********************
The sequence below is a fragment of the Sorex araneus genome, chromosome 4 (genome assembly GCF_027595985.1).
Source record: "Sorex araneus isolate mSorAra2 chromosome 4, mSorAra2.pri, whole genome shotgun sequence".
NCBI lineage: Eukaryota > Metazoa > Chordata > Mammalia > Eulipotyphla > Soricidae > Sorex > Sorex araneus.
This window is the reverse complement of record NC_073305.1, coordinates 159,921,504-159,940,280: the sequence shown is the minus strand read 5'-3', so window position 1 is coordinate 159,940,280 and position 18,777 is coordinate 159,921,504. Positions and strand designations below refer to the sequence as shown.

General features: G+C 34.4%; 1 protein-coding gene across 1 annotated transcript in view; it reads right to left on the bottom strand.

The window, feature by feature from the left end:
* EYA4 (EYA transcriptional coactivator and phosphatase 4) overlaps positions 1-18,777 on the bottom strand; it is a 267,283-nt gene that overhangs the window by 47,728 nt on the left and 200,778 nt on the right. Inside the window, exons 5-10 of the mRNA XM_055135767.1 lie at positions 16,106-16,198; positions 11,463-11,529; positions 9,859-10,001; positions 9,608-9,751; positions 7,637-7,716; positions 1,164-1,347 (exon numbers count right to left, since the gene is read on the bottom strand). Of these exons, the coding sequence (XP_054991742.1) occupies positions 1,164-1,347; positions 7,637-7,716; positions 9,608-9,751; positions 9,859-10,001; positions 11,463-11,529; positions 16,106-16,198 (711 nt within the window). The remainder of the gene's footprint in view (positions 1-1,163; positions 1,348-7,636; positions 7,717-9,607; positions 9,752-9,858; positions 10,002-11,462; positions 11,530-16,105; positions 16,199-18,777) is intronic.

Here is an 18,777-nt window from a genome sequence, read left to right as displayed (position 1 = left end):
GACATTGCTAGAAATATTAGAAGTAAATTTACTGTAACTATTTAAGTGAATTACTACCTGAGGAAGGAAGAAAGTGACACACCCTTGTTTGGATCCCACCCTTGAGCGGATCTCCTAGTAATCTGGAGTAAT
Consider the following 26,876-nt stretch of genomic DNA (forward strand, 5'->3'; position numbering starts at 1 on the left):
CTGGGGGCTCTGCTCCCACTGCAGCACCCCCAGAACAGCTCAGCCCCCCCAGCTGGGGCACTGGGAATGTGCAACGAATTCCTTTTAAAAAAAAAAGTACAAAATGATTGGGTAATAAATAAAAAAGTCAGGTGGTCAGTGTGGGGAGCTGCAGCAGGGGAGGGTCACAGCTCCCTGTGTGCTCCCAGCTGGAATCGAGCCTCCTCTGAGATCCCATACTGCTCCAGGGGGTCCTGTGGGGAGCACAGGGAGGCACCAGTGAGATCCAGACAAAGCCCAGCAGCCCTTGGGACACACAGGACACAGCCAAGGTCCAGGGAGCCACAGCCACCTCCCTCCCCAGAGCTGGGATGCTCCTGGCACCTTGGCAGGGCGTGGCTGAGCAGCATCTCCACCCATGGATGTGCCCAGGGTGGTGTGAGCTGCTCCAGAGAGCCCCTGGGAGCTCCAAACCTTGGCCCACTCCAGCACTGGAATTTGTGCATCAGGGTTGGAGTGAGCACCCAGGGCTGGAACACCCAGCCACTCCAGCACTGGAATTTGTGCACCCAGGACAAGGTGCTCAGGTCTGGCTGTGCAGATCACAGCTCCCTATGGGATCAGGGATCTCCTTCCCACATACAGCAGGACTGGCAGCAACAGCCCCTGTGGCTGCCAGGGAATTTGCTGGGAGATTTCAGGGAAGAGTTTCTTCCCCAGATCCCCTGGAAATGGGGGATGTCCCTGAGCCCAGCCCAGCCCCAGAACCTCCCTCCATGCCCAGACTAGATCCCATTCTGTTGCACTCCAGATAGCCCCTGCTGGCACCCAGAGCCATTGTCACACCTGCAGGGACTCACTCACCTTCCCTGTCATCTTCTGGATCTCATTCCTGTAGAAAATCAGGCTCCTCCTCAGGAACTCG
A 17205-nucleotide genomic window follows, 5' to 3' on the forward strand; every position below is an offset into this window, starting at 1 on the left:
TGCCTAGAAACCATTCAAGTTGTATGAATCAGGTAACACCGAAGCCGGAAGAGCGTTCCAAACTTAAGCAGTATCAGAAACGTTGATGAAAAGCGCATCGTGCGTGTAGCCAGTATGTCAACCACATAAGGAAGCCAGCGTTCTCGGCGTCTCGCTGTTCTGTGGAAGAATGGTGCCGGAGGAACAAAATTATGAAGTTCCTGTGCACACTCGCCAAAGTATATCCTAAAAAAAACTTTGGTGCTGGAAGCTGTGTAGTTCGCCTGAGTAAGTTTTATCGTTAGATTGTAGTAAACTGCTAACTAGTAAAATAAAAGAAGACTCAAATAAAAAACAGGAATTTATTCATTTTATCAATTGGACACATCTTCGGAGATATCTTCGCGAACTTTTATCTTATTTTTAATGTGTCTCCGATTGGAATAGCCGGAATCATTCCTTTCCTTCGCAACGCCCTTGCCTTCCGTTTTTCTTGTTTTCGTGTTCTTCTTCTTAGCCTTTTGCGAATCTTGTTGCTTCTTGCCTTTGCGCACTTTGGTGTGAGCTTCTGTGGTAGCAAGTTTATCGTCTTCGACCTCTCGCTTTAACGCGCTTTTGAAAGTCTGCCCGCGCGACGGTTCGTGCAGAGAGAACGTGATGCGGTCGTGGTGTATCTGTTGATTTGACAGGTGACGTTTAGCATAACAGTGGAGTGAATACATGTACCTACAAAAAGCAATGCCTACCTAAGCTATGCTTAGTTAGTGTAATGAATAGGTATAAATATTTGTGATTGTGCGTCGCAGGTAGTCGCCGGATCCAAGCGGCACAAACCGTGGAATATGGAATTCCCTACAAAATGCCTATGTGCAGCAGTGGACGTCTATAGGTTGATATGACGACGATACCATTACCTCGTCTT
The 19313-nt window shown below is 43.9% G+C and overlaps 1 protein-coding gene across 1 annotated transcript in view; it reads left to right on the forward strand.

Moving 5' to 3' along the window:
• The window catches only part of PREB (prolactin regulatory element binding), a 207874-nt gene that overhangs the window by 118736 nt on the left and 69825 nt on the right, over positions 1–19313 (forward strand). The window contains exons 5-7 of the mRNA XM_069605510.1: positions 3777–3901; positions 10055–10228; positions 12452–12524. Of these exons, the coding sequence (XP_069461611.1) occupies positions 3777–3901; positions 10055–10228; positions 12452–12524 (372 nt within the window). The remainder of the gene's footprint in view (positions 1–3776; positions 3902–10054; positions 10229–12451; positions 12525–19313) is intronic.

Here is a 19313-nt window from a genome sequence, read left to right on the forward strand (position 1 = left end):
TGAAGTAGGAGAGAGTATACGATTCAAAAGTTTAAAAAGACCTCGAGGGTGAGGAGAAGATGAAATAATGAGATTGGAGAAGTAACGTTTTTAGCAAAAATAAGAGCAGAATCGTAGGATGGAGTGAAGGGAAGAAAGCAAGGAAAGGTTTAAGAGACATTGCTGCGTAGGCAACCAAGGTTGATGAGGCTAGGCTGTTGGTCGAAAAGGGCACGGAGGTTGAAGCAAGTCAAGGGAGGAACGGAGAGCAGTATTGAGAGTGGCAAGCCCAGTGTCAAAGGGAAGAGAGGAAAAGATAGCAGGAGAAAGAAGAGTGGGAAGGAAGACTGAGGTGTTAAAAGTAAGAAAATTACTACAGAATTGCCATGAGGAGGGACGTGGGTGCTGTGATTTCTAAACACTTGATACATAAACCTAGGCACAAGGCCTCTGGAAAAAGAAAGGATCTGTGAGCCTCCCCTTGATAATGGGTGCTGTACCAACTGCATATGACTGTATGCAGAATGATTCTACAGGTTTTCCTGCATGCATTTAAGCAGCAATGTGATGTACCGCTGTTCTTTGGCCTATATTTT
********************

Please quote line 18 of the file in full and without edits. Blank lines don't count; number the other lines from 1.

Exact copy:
TGAAGTAGGAGAGAGTATACGATTCAAAAGTTTAAAAAGACCTCGAGGGTGAGGAGAAGATGAAATAATGAGATTGGAGAAGTAACGTTTTTAGCAAAAATAAGAGCAGAATCGTAGGATGGAGTGAAGGGAAGAAAGCAAGGAAAGGTTTAAGAGACATTGCTGCGTAGGCAACCAAGGTTGATGAGGCTAGGCTGTTGGTCGAAAAGGGCACGGAGGTTGAAGCAAGTCAAGGGAGGAACGGAGAGCAGTATTGAGAGTGGCAAGCCCAGTGTCAAAGGGAAGAGAGGAAAAGATAGCAGGAGAAAGAAGAGTGGGAAGGAAGACTGAGGTGTTAAAAGTAAGAAAATTACTACAGAATTGCCATGAGGAGGGACGTGGGTGCTGTGATTTCTAAACACTTGATACATAAACCTAGGCACAAGGCCTCTGGAAAAAGAAAGGATCTGTGAGCCTCCCCTTGATAATGGGTGCTGTACCAACTGCATATGACTGTATGCAGAATGATTCTACAGGTTTTCCTGCATGCATTTAAGCAGCAATGTGATGTACCGCTGTTCTTTGGCCTATATTTT